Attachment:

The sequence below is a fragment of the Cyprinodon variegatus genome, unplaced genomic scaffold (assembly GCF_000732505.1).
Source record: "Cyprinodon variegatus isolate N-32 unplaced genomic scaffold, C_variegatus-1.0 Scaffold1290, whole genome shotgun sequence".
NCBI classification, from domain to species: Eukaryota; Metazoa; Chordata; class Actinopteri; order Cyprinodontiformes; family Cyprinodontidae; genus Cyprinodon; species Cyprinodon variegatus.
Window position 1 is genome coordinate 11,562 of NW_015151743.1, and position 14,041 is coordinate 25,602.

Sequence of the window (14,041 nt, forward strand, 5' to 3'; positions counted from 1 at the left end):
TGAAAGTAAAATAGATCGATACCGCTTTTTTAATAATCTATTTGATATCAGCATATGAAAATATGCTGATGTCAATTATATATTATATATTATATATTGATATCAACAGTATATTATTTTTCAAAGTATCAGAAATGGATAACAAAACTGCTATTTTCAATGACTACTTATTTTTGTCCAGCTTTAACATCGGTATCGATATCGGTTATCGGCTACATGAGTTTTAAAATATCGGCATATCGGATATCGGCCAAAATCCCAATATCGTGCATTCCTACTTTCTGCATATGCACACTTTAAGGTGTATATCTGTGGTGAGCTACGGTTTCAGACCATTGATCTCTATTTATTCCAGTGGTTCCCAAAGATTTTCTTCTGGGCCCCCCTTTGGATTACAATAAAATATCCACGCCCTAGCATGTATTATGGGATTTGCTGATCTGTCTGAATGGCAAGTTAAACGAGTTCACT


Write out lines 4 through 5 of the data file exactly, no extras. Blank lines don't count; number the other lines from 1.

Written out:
Window position 1 is genome coordinate 11,562 of NW_015151743.1, and position 14,041 is coordinate 25,602.

Sequence of the window (14,041 nt, forward strand, 5' to 3'; positions counted from 1 at the left end):